sol ut i ons generated r ef l ec t and expl oi t i nf ormat i on
obtai ned by ear l i er t est s. A GA mai ntai ns a popu-
l at i on of knowledge st ruct ures ( e.g. al t er nat i v e
set s of producti on rul es f or a gi ven task) and
repeatedl y (1) sel ect s st ruct ures on the basi s of
observed performance, and (2) appl i es i deal i zed
genet i c operator s t o the sel ected st ruct ures t o
const ruct new st r uct ur es. For example, one impor-
t ant geneti c operator i s crossover, by which sub-
set s of r ul es may be exchanged between two al t er na-
t i ve knowledge st r uct ur es. Thi s r esul t s i n a
sophi st i cat ed search i n which subset s of r ul es
which cont ri but e to good performance are propagated
through the popul at i on. Other geneti c operator s
are described i n Smith [ 12]. In t hi s paper, we
concentrat e on the i nf l uence of the performance
feedback on step (1) above, the sel ect i on of
knowledge st ruct ures f or reproduct i on.
The char act er i zat i o n of the power and l i mi t a -
t i ons of GAs i s an act i ve research area, but pr el -
i mi nary t heor et i ca l r esul t s are avai l abl e. For
example, the number of st ruct ures i n the popul at i on
which contai n a given subset of r ul es can be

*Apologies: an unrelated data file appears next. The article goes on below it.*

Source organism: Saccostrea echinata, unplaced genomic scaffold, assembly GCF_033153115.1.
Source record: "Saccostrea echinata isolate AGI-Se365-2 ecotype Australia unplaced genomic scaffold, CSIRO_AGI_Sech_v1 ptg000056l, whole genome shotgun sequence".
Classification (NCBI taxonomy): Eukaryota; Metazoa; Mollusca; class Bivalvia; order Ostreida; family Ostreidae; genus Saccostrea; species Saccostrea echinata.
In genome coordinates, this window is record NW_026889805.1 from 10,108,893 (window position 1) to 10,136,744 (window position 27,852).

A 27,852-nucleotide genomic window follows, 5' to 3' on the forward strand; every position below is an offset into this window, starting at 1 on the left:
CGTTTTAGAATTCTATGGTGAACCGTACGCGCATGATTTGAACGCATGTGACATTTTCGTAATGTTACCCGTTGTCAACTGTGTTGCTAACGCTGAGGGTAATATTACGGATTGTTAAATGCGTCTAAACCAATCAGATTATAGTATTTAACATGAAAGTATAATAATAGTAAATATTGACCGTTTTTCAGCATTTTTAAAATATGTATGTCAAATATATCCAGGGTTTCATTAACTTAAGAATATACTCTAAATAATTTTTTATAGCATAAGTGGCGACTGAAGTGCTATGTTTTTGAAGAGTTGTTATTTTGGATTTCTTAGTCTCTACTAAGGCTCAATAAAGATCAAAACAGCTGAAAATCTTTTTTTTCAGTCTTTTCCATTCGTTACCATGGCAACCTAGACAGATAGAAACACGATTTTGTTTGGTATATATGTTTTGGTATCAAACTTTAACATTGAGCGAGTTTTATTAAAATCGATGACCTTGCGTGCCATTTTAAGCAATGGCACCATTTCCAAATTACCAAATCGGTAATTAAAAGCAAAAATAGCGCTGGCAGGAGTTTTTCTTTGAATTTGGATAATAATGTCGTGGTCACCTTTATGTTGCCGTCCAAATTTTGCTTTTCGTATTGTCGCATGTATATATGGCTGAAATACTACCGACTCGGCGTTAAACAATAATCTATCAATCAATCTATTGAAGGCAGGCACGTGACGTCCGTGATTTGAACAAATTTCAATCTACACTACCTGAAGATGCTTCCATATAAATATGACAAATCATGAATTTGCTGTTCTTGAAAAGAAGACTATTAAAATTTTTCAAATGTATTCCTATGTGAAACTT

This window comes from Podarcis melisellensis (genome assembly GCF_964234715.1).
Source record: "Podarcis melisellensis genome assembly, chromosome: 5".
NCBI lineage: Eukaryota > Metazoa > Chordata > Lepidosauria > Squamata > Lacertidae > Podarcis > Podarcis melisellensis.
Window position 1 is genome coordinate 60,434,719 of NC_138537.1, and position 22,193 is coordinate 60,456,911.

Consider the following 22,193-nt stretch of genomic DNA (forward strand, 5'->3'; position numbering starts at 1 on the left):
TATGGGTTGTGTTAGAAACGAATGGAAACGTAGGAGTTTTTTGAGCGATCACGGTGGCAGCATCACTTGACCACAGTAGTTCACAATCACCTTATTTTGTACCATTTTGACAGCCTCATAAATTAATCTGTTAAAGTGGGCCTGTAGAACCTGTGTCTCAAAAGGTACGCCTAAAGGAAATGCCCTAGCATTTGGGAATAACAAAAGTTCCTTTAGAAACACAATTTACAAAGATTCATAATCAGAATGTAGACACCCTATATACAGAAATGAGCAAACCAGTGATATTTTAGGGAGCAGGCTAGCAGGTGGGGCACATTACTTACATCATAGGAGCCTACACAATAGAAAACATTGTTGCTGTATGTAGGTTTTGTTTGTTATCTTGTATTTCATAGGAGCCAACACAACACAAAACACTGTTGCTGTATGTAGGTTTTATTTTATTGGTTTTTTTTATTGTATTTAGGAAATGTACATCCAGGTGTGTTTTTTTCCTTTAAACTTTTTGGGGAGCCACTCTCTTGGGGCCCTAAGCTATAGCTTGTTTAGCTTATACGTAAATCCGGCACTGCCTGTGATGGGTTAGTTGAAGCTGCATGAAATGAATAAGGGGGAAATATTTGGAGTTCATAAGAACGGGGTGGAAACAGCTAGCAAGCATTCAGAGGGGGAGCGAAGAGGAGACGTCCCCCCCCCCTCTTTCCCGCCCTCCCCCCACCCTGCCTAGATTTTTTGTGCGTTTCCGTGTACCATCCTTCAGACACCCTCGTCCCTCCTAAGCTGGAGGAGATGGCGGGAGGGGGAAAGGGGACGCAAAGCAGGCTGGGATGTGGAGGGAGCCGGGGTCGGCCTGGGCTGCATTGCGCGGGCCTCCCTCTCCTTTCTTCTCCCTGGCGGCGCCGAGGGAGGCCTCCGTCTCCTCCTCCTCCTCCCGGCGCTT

expected to i ncrease or decrease over ti me at a
rat e pr opor t i onal t o the average observed per f or -
mance of a l l knowledge st ruct ures which cont ai n
t hat set of rul es [ 11]. Thus, al l subset s of r ul es
appearing i n the popul ati on of knowledge st r uct ur es
are explored si mul taneousl y i n a near-opt i mal
f ashi on, a phenomenon which i s cal l ed i mpl i ci t
par al l el i s m by Hol l and[ 7]. Bethke[2] descri bes
some propert i es of search spaces which may be espe-
c i al l y hard f or GAs.
Smith[12] implemented a GA-based machine
l earni ng system cal l ed LS- 1. I n LS- 1, each st r uc -
t ur e maintained by the GA represent s a producti on
system (PS) program. Each PS program is eval uated
on the l earni ng task by a c r i t i c which assigns a
numeri cal measure of f i t ness t o the evaluated pr o-
gram. When a l l of the PS programs in the current
popul at i on have been eval uated, the GA is invoked
to const ruct a new popul ati on of PS programs, and
the cycl e i s repeated. (See Figure 1.) LS-1 suc-
cessf ul l y learned PS programs f or maze tasks and
f or draw poker. Our work extends the LS-1 system
i n order t o achieve mul t i - obj ect i v e l ear ni ng.